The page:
Through their highly specific and ingenious issue advocacy efforts, Zimbabwe’s civic society has already made leaps and bounds in national politics. Remember, the MDC was born mainly out of the coalition of the Zimbabwe Congress of Trade Unions and the Zimbabwe National Student Union. What makes these civic groups great is their ability to catalyze the people’s involvement in the issues that concern them.

In 1998, after the government had hiked prices of basic goods, the ZCTU called for and led public protest that ground the nation to a halt. Before his dabbling in national politics, Arthur Mutambara led the first inserruction at the University of Zimbabwe that rattled Mugabe’s cage under the auspices of the student body there. I think David Chimhini who shot to noteriety for his abject defiance of Mugabe’s oppressive tendencies through Zimrights another civic organization.

It is clear to me that coalition politics is by necessity, the only the only way forward for Zimbabwean politics. It is also patently obvious that political party’s in Zimbabwe that pride themselves keeping the public at bay are not going to be able to transform themselves quickly enough to be able handle the outpouring of solidarity that will accompanty the final revolt that will crush Mugabe. The only structures that are ready for this civic structures because of their ability to empower the people.

Until the opposition politicians realize that they need to embrace and involve the people, the best coalition possible will be that of the civic organizations.

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[…] ZANU-PF on the other hand is bent on the archiac politics of fear and secrecy. Instead of going to the people to listen to what they demand of them and transforming themselves to match the public’s wishes, they want to keep everything under wraps and controlled by very few. This is right out of the colonial era; it worked when the people didn’t know enough about what was going on around them because the imperialists starved us of information. This not the case anymore, people know too much. According to a shona proverb Rinamanyanga hariputirwi mumushunje. The truth will find it’s way out to the open. […]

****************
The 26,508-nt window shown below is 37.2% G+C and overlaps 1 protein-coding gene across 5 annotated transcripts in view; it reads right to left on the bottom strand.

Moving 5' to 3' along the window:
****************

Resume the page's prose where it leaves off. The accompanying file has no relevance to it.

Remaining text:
Kramer auto Pingback[…] Dreaming of Nepal: A Criticism of Zimbabwe’s Democratization Mechanism (Part 3) Despite many breaking news stories in Zimbabwe I want to continue to address the proverbial big picture in a bid to retain some perspective about where we are as a nation. This is the third installation of my “Dreaming of Nepal” series where I’m taking principles that undergirded Nepal’s succesfull non-violent protest and evaluating them Zimbabwe through them. Read the first two here and here. The third step in building towards succesful non violent protest is,Let there be a build up of protest rallies in many villages and towns to culminate in one decisive protest rally in the capital city. (Take Over Tundikhel) Depending on the local conditions, you might face a military crackdown, or the regime might fall, or you might have to declare the formation of a parallel government that the international community must come forth and recognize. Our grade: “C-.” Owing mainly to Zimbabwe’s political heritage which has confined politics and political power mainly in Harare and some of the other bigger towns and cities, the protest movement has been essentially been centralized in Harare and Bulawayo. Even in 1998, when Tsvangirai ground the country to a complete halt, peripheral cities recorded only marginal involvement in the protest. Another way of seeing this is as manifestation of the exclusive nature of Zimbabwean politics; only the rich, powerful and educated feel empowered enough to exert themselves politically. So if you’re not rich, powerful, highly educated, or resident in one of Zimbabwe’s urban centers you have very little political recourse. Tragically, as a third world country most of Zimbabwe’s citizens are in one these four disadvantaged groups. Not that poor rural people deserve isolation from political involvement; it’s not like they don’t know what’s best for them or that they cannot think for themselves. In Zimbabwe what is wrong with the country is as plain as daylight and people everywhere know this. The fact is none of Zimbabwe’s political movements can do what it takes to restore the country without the involving rural people. Nepal’s success derived not only from efficient planning in high places, but most importantly from the simple involvement of villagers from some of the most remote parts of the world. (more…)Technorati Tags: Zimbabwe, Zimbabwe+Democracy, MDC, WOZA, ZimbaweSituation, ZimbabweCrisis […]